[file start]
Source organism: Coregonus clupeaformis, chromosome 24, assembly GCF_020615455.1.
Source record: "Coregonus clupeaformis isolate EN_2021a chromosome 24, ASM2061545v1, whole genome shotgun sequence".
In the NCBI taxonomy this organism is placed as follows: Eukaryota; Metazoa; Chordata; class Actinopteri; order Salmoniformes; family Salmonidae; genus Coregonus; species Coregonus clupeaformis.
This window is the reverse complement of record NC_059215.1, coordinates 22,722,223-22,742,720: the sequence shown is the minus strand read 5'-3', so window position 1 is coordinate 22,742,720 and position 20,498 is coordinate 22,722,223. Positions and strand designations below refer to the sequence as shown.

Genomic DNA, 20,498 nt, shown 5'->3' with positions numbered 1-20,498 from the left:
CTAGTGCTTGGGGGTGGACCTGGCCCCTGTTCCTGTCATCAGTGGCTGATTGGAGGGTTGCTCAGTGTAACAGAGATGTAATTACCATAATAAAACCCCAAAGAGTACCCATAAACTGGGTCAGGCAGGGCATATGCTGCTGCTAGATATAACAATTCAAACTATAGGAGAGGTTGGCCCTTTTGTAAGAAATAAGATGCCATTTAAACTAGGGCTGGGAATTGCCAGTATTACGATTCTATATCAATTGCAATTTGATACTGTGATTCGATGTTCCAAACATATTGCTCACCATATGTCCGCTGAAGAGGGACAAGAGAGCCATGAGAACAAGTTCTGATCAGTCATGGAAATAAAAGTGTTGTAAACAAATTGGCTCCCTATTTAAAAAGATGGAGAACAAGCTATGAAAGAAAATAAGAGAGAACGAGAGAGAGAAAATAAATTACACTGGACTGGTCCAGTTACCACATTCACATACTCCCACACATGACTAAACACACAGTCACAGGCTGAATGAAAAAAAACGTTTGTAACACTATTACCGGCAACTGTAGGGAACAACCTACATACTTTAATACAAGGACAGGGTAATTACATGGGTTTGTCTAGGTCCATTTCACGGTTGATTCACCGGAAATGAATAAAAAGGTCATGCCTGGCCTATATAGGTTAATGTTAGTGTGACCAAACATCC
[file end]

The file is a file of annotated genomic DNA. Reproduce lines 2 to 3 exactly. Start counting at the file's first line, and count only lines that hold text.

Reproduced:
Source record: "Coregonus clupeaformis isolate EN_2021a chromosome 24, ASM2061545v1, whole genome shotgun sequence".
In the NCBI taxonomy this organism is placed as follows: Eukaryota; Metazoa; Chordata; class Actinopteri; order Salmoniformes; family Salmonidae; genus Coregonus; species Coregonus clupeaformis.